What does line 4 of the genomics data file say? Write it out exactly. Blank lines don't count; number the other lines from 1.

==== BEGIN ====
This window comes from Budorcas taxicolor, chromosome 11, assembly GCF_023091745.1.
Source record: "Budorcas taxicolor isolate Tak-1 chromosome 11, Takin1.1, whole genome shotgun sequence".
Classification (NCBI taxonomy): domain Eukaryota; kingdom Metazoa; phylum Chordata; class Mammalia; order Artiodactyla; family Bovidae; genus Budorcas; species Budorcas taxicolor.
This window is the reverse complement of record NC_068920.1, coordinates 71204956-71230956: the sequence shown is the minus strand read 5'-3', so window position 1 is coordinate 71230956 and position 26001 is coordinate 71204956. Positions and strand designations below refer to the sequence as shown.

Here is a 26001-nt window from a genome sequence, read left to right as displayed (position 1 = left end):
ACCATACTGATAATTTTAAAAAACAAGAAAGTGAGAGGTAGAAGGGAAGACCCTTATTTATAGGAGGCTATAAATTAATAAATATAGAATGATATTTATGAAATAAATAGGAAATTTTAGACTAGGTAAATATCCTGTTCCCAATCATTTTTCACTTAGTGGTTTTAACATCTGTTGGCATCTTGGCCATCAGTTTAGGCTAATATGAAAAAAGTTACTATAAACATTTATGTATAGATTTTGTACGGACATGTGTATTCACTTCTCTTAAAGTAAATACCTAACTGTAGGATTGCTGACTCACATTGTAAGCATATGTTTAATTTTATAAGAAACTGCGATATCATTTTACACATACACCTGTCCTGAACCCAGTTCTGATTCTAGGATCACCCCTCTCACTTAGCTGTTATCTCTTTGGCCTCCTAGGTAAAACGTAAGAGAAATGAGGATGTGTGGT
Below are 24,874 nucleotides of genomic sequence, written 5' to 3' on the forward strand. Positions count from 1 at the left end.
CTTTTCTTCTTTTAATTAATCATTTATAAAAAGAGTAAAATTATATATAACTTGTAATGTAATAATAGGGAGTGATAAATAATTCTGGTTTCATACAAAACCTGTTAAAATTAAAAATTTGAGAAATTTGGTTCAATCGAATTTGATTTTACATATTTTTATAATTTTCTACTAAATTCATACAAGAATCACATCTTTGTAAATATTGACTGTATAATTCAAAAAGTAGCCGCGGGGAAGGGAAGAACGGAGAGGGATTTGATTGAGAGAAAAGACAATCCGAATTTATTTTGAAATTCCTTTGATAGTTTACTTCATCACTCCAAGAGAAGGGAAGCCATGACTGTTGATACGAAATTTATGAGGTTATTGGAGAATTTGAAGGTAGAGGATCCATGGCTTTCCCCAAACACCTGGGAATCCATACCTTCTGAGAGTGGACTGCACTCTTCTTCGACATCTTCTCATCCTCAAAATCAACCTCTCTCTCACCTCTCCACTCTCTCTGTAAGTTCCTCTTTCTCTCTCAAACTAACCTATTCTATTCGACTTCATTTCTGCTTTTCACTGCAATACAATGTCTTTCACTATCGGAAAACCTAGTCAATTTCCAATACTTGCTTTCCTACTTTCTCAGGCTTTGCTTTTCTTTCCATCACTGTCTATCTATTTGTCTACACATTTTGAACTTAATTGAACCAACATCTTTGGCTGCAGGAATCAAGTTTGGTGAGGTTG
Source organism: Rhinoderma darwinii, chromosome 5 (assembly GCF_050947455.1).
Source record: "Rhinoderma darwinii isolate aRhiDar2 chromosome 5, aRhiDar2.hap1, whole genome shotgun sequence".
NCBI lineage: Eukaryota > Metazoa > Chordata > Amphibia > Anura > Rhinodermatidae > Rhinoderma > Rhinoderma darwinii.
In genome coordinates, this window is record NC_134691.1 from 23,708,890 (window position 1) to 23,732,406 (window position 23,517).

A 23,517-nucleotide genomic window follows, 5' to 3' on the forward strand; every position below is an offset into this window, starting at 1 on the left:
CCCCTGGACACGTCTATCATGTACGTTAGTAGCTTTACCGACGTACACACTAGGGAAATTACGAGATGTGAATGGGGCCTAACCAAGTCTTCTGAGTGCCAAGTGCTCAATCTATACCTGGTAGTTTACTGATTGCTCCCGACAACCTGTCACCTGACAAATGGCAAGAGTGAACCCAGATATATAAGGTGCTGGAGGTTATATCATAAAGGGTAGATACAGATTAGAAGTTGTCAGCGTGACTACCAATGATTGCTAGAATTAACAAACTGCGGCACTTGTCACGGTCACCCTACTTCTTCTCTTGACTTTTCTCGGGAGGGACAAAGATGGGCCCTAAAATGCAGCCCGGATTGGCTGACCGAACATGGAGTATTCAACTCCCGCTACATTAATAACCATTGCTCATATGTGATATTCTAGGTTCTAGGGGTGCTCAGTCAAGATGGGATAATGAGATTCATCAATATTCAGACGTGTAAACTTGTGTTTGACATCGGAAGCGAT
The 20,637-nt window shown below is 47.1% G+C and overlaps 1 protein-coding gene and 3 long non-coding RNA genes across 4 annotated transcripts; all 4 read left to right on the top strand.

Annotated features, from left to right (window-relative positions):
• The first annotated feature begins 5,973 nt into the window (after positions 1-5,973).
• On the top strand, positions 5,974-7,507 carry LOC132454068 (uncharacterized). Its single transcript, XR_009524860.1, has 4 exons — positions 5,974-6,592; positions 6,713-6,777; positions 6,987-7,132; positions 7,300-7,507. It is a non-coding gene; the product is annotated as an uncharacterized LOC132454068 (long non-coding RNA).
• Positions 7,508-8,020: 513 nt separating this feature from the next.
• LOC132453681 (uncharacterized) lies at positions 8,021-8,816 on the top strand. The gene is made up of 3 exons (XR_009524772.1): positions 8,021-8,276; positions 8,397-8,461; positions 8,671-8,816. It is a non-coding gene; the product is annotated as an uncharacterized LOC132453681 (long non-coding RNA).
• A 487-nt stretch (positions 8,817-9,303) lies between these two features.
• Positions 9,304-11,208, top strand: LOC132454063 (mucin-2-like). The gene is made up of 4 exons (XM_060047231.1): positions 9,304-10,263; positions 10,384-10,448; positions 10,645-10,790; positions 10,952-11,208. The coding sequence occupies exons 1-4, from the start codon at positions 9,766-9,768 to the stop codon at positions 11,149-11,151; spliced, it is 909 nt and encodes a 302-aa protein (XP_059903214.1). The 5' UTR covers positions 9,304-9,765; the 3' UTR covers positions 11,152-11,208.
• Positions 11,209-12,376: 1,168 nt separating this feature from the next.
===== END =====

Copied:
This window is the reverse complement of record NC_068920.1, coordinates 71204956-71230956: the sequence shown is the minus strand read 5'-3', so window position 1 is coordinate 71230956 and position 26001 is coordinate 71204956. Positions and strand designations below refer to the sequence as shown.